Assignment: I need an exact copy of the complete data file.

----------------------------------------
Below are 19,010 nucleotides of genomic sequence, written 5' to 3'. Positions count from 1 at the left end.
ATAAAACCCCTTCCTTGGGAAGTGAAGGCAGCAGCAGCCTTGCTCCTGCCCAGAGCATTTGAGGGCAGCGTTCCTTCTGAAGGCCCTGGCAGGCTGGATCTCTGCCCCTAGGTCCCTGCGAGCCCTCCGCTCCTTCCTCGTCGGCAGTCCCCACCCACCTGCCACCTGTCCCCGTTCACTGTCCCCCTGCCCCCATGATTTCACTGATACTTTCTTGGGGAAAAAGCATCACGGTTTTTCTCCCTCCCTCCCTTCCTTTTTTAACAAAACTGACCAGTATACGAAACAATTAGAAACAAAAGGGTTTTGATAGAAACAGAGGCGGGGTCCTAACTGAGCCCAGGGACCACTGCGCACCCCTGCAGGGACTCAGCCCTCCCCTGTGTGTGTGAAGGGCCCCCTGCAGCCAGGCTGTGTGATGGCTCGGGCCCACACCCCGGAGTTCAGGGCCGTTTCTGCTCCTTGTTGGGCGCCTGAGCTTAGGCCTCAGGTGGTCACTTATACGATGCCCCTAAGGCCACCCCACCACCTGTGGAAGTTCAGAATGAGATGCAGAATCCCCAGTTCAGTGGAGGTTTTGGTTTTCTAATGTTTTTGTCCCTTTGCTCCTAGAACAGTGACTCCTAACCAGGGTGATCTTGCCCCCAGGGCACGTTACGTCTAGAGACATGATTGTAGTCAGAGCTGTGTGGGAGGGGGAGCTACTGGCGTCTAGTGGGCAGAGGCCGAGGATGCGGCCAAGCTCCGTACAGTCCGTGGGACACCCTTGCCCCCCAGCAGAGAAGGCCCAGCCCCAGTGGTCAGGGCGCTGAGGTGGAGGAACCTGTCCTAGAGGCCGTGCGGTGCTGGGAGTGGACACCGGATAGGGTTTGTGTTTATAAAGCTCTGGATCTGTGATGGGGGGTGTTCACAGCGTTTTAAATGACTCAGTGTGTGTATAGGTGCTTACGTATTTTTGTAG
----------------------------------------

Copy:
Below are 19,010 nucleotides of genomic sequence, written 5' to 3'. Positions count from 1 at the left end.
ATAAAACCCCTTCCTTGGGAAGTGAAGGCAGCAGCAGCCTTGCTCCTGCCCAGAGCATTTGAGGGCAGCGTTCCTTCTGAAGGCCCTGGCAGGCTGGATCTCTGCCCCTAGGTCCCTGCGAGCCCTCCGCTCCTTCCTCGTCGGCAGTCCCCACCCACCTGCCACCTGTCCCCGTTCACTGTCCCCCTGCCCCCATGATTTCACTGATACTTTCTTGGGGAAAAAGCATCACGGTTTTTCTCCCTCCCTCCCTTCCTTTTTTAACAAAACTGACCAGTATACGAAACAATTAGAAACAAAAGGGTTTTGATAGAAACAGAGGCGGGGTCCTAACTGAGCCCAGGGACCACTGCGCACCCCTGCAGGGACTCAGCCCTCCCCTGTGTGTGTGAAGGGCCCCCTGCAGCCAGGCTGTGTGATGGCTCGGGCCCACACCCCGGAGTTCAGGGCCGTTTCTGCTCCTTGTTGGGCGCCTGAGCTTAGGCCTCAGGTGGTCACTTATACGATGCCCCTAAGGCCACCCCACCACCTGTGGAAGTTCAGAATGAGATGCAGAATCCCCAGTTCAGTGGAGGTTTTGGTTTTCTAATGTTTTTGTCCCTTTGCTCCTAGAACAGTGACTCCTAACCAGGGTGATCTTGCCCCCAGGGCACGTTACGTCTAGAGACATGATTGTAGTCAGAGCTGTGTGGGAGGGGGAGCTACTGGCGTCTAGTGGGCAGAGGCCGAGGATGCGGCCAAGCTCCGTACAGTCCGTGGGACACCCTTGCCCCCCAGCAGAGAAGGCCCAGCCCCAGTGGTCAGGGCGCTGAGGTGGAGGAACCTGTCCTAGAGGCCGTGCGGTGCTGGGAGTGGACACCGGATAGGGTTTGTGTTTATAAAGCTCTGGATCTGTGATGGGGGGTGTTCACAGCGTTTTAAATGACTCAGTGTGTGTATAGGTGCTTACGTATTTTTGTAG